• any assault, ill-treatment or neglect of a child, or
    • any behaviour that causes psychological harm to a child, whether or not, in any case, with the consent of the child.
    • any conduct that comes under the definition of reportable conduct as provided by the Victorian Reportable Conduct Scheme.
  • Risk of significant harmRisk of significant harm is a term used is describe situations where a reasonable person has current concerns about the safety, welfare or wellbeing of people in the church, including the safety of children and vulnerable adults from abuse. A risk of significant harm must be risk managed by church leaders in order to fulfil their duty of care - both legally and under internal church requirements within the Presbyterian Church of Victoria Code Book and the Safe Church Policy and Code of Conduct

S

  • Safe Church: Unless otherwise specified this refers to the  Safe Church Policy and Code of Conduct and implementation of the Safe Church terms of reference contained therein.
  • Safe Church Concern: a concern that may be abuse related (most likely an allegation or complaint) or practice related (a practice-related concern)
  • Safe Church Unit (SCU): Safe Church Unit of the Presbyterian Church of Victoria, acting on behalf of the church and within the terms of reference of the Safe Church Policy, Code of Conduct and the Safe Church Policy, Procedure and Practice Manual.
  • Safety Agreement: a formalised agreement between a court of the church and an individual which states clear boundaries of inclusion of the individual in the church.
  • Sexual misconduct: Any behaviour that could be reasonably considered to be sexual assault, sexual exploitation, sexual harassment, coercion or grooming of an adult or a child or a young person. Sexual misconduct is contact or invitation, via any means, of a sexual nature which is inconsistent with the integrity of a person in a position of authority within the church or who is working with children or young people. It includes behaviour that may reasonably be perceived to be of a sexual nature according to the standards of the time by the person to whom it is directed. 
  • Sexual assault: Any intentional or reckless sexual act, use of force or threat to use force against an adult, child or young person without their consent
  • Sexual exploitation: Any form of sexualised behaviour with an adult, child or young person, whether or not there is consent and regardless of who initiated the behaviour, where that behaviour is contrary to the Word of God.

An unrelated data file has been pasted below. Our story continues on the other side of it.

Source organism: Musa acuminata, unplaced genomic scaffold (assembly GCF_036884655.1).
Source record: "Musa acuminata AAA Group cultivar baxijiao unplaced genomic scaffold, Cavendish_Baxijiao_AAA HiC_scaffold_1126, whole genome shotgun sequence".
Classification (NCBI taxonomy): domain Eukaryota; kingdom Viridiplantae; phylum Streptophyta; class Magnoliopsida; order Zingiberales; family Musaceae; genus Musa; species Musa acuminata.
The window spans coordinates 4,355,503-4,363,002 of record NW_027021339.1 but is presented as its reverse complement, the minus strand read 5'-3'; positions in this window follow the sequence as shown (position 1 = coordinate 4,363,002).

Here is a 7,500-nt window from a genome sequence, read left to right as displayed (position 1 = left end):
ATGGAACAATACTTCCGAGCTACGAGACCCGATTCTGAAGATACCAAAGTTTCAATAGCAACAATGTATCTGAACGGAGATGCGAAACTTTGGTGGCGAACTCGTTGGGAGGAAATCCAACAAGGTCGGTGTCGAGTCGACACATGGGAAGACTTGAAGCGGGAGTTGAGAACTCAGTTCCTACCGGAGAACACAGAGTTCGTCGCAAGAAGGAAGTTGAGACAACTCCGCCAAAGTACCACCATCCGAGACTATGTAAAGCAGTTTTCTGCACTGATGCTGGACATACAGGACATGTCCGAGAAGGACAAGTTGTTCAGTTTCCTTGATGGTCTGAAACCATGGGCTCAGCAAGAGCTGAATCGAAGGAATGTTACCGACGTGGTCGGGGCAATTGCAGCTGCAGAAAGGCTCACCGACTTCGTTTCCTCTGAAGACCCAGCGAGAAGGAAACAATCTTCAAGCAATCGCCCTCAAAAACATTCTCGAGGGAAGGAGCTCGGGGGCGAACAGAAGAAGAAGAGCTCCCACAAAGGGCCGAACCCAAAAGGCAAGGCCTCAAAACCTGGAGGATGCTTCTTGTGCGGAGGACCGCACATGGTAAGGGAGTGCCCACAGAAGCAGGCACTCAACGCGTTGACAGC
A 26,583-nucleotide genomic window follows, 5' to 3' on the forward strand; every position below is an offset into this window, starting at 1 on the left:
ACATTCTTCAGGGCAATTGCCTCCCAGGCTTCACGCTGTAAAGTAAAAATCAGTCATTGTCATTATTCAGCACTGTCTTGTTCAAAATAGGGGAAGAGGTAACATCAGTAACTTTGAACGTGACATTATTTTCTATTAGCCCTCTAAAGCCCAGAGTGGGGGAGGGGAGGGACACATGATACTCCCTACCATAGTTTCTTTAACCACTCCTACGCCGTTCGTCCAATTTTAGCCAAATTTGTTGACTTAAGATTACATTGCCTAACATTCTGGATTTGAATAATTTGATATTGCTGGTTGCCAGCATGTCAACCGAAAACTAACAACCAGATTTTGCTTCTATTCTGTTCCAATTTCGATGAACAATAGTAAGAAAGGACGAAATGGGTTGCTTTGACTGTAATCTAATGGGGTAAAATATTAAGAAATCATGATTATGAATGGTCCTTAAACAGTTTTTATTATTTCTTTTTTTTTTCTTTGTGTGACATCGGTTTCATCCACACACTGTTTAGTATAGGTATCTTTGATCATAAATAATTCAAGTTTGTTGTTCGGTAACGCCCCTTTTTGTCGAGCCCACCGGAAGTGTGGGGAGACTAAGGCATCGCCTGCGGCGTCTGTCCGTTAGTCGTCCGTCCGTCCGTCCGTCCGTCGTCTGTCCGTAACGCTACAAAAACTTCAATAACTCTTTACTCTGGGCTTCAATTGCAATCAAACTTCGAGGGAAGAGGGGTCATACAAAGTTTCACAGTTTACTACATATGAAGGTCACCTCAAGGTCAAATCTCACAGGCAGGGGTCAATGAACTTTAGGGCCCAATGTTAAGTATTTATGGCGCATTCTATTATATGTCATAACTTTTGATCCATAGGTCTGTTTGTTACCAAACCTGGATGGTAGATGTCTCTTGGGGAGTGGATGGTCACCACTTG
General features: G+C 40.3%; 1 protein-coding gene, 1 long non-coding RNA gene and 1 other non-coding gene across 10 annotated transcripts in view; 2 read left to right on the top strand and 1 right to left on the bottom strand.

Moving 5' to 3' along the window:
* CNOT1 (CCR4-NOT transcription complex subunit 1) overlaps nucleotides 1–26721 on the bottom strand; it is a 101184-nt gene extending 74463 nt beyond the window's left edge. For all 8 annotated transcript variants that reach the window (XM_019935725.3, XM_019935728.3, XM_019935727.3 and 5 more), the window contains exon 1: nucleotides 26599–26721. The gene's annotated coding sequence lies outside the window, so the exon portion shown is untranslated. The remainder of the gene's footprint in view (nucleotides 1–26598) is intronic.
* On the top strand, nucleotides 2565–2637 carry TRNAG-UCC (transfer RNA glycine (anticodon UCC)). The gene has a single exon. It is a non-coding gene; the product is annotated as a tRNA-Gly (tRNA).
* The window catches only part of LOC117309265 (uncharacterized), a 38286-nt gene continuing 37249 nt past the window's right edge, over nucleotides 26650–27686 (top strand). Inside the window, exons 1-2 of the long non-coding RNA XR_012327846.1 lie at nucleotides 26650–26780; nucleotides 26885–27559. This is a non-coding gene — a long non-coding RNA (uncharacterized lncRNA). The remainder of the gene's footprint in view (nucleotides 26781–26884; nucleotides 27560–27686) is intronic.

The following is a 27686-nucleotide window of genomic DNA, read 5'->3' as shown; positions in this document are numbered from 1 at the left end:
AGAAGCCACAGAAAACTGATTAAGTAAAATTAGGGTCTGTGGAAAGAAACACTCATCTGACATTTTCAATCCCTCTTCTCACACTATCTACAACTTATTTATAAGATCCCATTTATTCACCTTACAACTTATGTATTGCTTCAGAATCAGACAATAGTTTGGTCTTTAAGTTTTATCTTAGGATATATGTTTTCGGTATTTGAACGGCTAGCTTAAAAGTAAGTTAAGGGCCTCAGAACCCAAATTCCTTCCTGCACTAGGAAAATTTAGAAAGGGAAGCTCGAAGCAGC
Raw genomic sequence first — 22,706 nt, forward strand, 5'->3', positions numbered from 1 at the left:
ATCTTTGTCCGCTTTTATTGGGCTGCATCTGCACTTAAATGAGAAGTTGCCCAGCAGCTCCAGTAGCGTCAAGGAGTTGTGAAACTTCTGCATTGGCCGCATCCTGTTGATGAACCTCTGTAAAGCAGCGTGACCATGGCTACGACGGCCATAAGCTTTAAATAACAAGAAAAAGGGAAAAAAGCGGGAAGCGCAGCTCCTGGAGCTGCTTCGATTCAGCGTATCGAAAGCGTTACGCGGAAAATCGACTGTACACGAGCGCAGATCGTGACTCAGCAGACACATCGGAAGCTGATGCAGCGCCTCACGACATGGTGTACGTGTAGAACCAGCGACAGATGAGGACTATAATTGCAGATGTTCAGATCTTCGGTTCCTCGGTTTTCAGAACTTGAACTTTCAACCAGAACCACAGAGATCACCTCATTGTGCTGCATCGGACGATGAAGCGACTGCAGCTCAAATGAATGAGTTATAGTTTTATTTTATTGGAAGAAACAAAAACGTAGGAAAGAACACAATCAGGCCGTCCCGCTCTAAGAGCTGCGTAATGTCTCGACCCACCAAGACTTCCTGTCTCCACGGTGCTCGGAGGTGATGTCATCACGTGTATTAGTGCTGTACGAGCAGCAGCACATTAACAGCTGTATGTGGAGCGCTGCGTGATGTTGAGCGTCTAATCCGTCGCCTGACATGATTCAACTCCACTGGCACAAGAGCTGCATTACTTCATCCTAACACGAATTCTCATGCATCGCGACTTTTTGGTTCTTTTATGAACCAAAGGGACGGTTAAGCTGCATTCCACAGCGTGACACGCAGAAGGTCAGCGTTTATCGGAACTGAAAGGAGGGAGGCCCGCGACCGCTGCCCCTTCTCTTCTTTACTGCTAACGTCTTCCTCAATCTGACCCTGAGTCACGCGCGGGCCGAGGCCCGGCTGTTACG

• Sexual harassment: Any unwelcome sexualised behaviour, whether intended or not, in relation to an adult, child or young person where the person reasonably feels in all circumstances offended, belittled or threatened.
  • Sexualised behaviour is any behaviour that may reasonably be perceived to be of a sexual nature according to the standards of the time by the person to whom it is directed. Sexualised behaviour is only permitted as set out in the Word of God. 
  • Survivor: The person against whom abuse was directed. See victim.
  • Sustained: An allegation made and found on the balance of probabilities to be true. 

T

  • The church: The Presbyterian Church of Victoria, including all congregations, organisations, committees, associations, and other groups.
  • Transparency: the practice of being willing and able to demonstrate to another responsible person how you are caring for others and/or fulfilling your role and responsibilities in the church. It is not only doing the right thing but also being seen to do the right thing.

V

  • Vexatious: An allegation made without substance and with the intent of being malicious
  • Vicarious liability: a legal liability the church is determined to have for the conduct of those who act on its behalf, for example, ministers, elders, volunteers and other church-appointed people in roles in the church.
  • Victim: The person against whom abuse was directed, many of whom refer to themselves as survivors.
  • Victorian Reportable Conduct Scheme: A compulsory scheme for organisations which work with children in Victoria requiring notifying the Commission for Children and Young People of any known or alleged misconduct with children by people within the organisation, along with measures taken in response, including but not limited to reporting to Victoria Police and documented risk management procedures
  • Vulnerable adults: people who may be considered to be susceptible to abuse or exploitation based on factors such as their health status (physical or mental), age, grief, previous or current experience of abuse, social isolation or financial hardship. In this sense vulnerability can be temporary or permanent.

Y

  • Young person or young people: This term generally relates to any person in their teenage years but under 18 years of age. The term child/children is interchangeably used with this term.